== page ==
The Figge Art Museum’s newest exhibit is “Art and Activism at Tougaloo College,” a traveling exhibition co-organized by the American Federation of Arts (AFA) and Tougaloo College opening Saturday, Oct. 7.

The exhibit traces the birth and development of a significant and distinctive collection that has shaped the Mississippi college’s efforts to advance the cause for civil rights for the past 60 years, according to a museum release.

Alma Thomas (American, 1891–1978) “Red Atmosphere,” 1973 Acrylic on canvas 35 × 52 in. Purchased by Tougaloo College with major support from the National Endowment for the Arts, 1973.072. Courtesy American Federation of Arts.

On view at the Figge (225 W. 2nd St., Davenport) will be 33 artworks from the collection in a range of media by both European and African-American artists such as David Driskell, Francis Picabia, Elizabeth Catlett, Alma Thomas, Pablo Picasso, Richard Mayhew, Charles White and Hale Woodruff.

In the spring of 1963, the New York Art Committee for Tougaloo College established Mississippi’s first collection of modern art at Tougaloo, a small liberal arts college located north of Jackson. The committee, led by art historian Dore Ashton and made up of New York-based artists, was formed to provide access to the fine arts for Tougaloo students and the surrounding area.

The intention was to create “an interracial oasis in which the fine arts are the focus and magnet,” which made the college a unique hub of European and New York School modernism in the region. That same year, Tougaloo College received national attention when an integrated group of Tougaloo students and faculty participated in the lunch counter sit-in at Woolworth’s in downtown Jackson.

Charles White (American, 1918-1979) “Chain Gang,” 1959 Pencil, graphite, and white chalk 18 x 24 inches Tougaloo College Art Collections Gift of Harry Belafonte, 1976.002 © 1959 Charles White Courtesy of Charles White Archive.

The event was covered by media outlets across the country, shining a spotlight on the racial tensions in the Deep South and serving as an important catalyst for the causes of civil rights. This recognition shed light on Tougaloo’s ongoing role as a center of solidarity in the fight for equality.

The exhibition explores the interconnections between the collection and the college’s significance in the civil rights movement. Works by artists such as Romare Bearden and David Driskell reflecting the Black experience are displayed alongside the works of artists such as Thomas Sills and Jeanne Reynal, who incorporated the cause for equality throughout their careers.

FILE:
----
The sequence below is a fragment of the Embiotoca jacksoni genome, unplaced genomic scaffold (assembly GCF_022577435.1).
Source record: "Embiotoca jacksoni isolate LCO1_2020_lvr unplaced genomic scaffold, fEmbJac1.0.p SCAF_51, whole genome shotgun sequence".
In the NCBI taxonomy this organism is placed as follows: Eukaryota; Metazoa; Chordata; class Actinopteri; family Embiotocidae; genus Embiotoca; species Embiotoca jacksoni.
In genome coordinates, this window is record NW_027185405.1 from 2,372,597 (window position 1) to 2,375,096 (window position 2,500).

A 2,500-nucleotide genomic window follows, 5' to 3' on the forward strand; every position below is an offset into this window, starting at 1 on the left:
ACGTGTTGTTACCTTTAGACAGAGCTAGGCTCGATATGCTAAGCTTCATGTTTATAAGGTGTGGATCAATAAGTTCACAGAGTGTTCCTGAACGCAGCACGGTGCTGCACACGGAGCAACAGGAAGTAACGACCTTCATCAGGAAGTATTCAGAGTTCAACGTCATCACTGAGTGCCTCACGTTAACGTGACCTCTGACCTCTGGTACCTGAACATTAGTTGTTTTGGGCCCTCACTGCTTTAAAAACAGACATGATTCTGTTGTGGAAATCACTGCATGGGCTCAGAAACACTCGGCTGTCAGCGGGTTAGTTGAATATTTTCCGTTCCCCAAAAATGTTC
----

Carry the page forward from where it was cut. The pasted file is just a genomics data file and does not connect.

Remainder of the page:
Together with some of the Tougaloo’s earliest acquisitions of contemporary avant-garde art, the works included in this exhibition provide a visual history of the collection’s development and its intersection with the ongoing struggle for civil rights.

David C. Driskell (American, 1931-2020) “Swing Low, Sweet Chariot,” 1972 Acrylic on canvas 50 x 36 inches Tougaloo College Art Collections Purchased by Tougaloo College with major support from the National Endowment for the Arts, 1973.084 © Estate of David C. Driskell Courtesy DC Moore Gallery, New York.

“After having been a supporter of the college’s art acquisitions in 1964, the American Federation of Arts is thrilled to once again collaborate with Tougaloo College to bring renewed attention to the collection’s history and its significant engagement with racial equality and civil rights,” AFA director and CEO Pauline Forlenza said in the Figge release.

“Audiences from across the country will be drawn to contemplate this complex American collection established as an ‘interracial oasis’ to foster positive change amid immense racial conflict.”

“The founding of the art collection at Tougaloo College sits at the intersection of two major American art and social movements, civil rights and the New York School,” explained curator Turry M. Flucker. “Both movements landed on the world stage with fierce intensity and chartered a new course that required self-reflection and a serious examination of a rapidly changing society. Since the Collections’ founding in 1963 and their growth after 1967, what has become increasingly clear for me is that a full understanding of the people, the history and the development of the Tougaloo College Art Collections and their connection to the 1950s and the 1960s art scene in New York City is needed now more than ever.

“Like America itself, the history of the art at Tougaloo is a fascinating yet complicated narrative that is replete with a group of diverse individuals who believed that art could be the catalyst for societal change,” Flucker said.

Exhibit curator Turry Flucker is the Vice President of Collections and Partnerships at the Terra Foundation for American Art (photo by Mark Geil).

The exhibit gives insight into a complex American collection established at the intersections of modern art and social justice.

“The Figge Art Museum is honored to have an exhibition that demonstrates the transformative power of art in service of social change and the enduring legacy of Tougaloo College in the fight for equality,” said Figge executive director Michelle Hargrave. “We invite everyone in the community to join us in exploring this remarkable chapter of history through the lens of art and activism.”

The exhibit is accompanied by a fully illustrated catalogue authored and edited by Turry M. Flucker, published by Hirmer. The publication features a historic overview of the college, its innovative collecting mission, and its critical role in the fight for civil rights. The exhibition will be on view through Jan. 28, 2024.

For more information on the Figge, click HERE.